We are here because we know that in the future, when the story of beloved community finding their way through the pandemic is studied, we want to be on record as having spoken against bigotry, against intolerance, against misogyny, against soul crushing capitalism.

Carrying the word means we are writing the poems, fiction, soundtracks and essays that must accompany movement work. Carrying the word means that we are here to make believe because our stories are always at risk.

We who carry the word know that everybody comes with a story and the word invites us to hear one another deeply and intimately. The word says that “We will learn about and understand each other’s experiences.”

Today there is an invitation for us to see each other in different ways, to become neurologically, and metaphysically, and psychically a part of each other. Our stories are what connects and continues us. When I write poems, I break the line in such a way that you will know where to take a breath. Where my story stops, yours starts.

That is the work of carrying the word- to help us to remember and know that we all came from somewhere.

Janice Mirikitani, our co-founding and confounding poet ancestor, reminded us that we all passed by and through some things. She reminded us that we are all a part of this day’s telling.

Our stories are a community ritual, reminding you, beloved, that you did not show up empty. She said that you showed up smart, creative, loving and intelligent. That you know some things.

She reminded us that when you tell your story, and when your story is made welcome, you learn that your genius is not predicated on whether you are asked to pundit on trending timeline news. Your story is your story. And sharing and telling your story in community is about unleashing and activating that which is inherent to you: your genius.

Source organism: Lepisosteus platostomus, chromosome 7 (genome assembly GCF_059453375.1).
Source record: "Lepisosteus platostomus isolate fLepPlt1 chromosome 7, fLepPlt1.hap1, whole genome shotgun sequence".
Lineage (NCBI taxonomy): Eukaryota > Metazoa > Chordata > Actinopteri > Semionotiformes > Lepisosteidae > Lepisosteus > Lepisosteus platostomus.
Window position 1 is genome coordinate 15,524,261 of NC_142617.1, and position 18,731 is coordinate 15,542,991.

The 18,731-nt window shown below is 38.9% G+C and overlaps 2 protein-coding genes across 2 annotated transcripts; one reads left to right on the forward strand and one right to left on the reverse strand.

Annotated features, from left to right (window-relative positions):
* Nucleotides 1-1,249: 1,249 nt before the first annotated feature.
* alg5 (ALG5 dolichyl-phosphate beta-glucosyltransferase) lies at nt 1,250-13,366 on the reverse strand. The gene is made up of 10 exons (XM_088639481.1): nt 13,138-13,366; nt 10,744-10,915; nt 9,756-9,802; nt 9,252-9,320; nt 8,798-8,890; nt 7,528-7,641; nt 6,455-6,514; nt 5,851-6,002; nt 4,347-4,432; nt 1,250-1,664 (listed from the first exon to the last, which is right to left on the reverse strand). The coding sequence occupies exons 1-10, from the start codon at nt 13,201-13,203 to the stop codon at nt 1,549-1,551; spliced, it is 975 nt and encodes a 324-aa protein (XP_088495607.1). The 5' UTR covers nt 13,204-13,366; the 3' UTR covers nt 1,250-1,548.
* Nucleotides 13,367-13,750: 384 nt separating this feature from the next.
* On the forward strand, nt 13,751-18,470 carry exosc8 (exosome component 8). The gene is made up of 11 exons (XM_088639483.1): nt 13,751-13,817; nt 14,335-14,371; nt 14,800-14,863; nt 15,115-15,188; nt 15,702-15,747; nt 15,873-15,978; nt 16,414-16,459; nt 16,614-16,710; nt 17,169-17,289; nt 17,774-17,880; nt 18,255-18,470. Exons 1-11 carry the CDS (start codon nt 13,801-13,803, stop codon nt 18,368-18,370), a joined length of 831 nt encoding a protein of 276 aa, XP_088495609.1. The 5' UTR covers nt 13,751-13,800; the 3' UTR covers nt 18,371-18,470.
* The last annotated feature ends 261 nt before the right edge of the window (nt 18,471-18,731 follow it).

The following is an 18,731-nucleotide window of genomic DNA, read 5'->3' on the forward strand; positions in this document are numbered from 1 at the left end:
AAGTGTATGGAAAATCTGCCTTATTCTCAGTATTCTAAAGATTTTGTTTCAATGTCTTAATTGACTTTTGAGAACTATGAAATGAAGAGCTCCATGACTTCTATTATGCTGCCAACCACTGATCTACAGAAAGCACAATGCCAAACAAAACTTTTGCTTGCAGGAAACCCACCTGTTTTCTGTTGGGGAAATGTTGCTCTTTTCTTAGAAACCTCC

And a church that carries the word, makes itself the blank page to your free-write says “We recognize that we all have different journeys and one size does not fit all.”

That church carries the word says, “We tell stories for survival.” It says, “We make our own stories available for other people’s stories.” It says “We wish, hope, encourage, have opinions, make requests, and demand to be recognized. We don’t just show up. We come from somewhere.”

It says, “Yes, a new book is coming…the book of trans…the book of bi…the book of poverty…the book of the differently abled…the book in agreement with native Americans…the book of elders, the book of AIDS, and the book of Cancer.”

Do you want to be a part of a church and a movement that holds space for unheard voices? Do you want to help the church do the work of creative and political accompaniment, walking with the most marginalized and the most vulnerable of stories? Do you believe that telling stories honors where you came from? Do you believe that it has always been about storytelling?

Don’t you want to carry the word to someone who lost their words?

Carrying the word allows us to imagine other ways to be, allows us all feel valued and validated, shows us that we can be inspired to think differently and Reminds us that if we can recall and record our stories then we can hold on to our culture.

We decide how that belonging, that longing, that love, that loss, that triumph, that family, that survival, that resilience and that laughter is experienced.